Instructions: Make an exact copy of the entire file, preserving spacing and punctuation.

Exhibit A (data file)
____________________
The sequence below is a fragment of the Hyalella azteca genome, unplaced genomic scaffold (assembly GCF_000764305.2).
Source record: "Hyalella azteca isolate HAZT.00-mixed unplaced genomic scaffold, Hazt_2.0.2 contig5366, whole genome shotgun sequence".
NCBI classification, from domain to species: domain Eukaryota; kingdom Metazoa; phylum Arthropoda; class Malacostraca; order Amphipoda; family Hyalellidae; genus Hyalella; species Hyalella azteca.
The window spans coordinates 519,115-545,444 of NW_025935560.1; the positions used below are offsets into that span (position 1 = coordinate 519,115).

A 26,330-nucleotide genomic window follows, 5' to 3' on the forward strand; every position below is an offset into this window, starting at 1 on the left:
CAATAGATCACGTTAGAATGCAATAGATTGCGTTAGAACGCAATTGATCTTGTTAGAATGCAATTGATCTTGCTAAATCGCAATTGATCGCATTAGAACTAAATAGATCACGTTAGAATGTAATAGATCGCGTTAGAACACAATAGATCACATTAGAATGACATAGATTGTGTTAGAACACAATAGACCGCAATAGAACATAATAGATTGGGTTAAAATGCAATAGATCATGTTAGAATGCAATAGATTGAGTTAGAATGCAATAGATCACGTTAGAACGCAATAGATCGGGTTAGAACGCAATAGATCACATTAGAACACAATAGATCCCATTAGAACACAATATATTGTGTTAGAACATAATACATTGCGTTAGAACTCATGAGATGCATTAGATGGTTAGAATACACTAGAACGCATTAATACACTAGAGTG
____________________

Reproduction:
The sequence below is a fragment of the Hyalella azteca genome, unplaced genomic scaffold (assembly GCF_000764305.2).
Source record: "Hyalella azteca isolate HAZT.00-mixed unplaced genomic scaffold, Hazt_2.0.2 contig5366, whole genome shotgun sequence".
NCBI classification, from domain to species: domain Eukaryota; kingdom Metazoa; phylum Arthropoda; class Malacostraca; order Amphipoda; family Hyalellidae; genus Hyalella; species Hyalella azteca.
The window spans coordinates 519,115-545,444 of NW_025935560.1; the positions used below are offsets into that span (position 1 = coordinate 519,115).

A 26,330-nucleotide genomic window follows, 5' to 3' on the forward strand; every position below is an offset into this window, starting at 1 on the left:
CAATAGATCACGTTAGAATGCAATAGATTGCGTTAGAACGCAATTGATCTTGTTAGAATGCAATTGATCTTGCTAAATCGCAATTGATCGCATTAGAACTAAATAGATCACGTTAGAATGTAATAGATCGCGTTAGAACACAATAGATCACATTAGAATGACATAGATTGTGTTAGAACACAATAGACCGCAATAGAACATAATAGATTGGGTTAAAATGCAATAGATCATGTTAGAATGCAATAGATTGAGTTAGAATGCAATAGATCACGTTAGAACGCAATAGATCGGGTTAGAACGCAATAGATCACATTAGAACACAATAGATCCCATTAGAACACAATATATTGTGTTAGAACATAATACATTGCGTTAGAACTCATGAGATGCATTAGATGGTTAGAATACACTAGAACGCATTAATACACTAGAGTG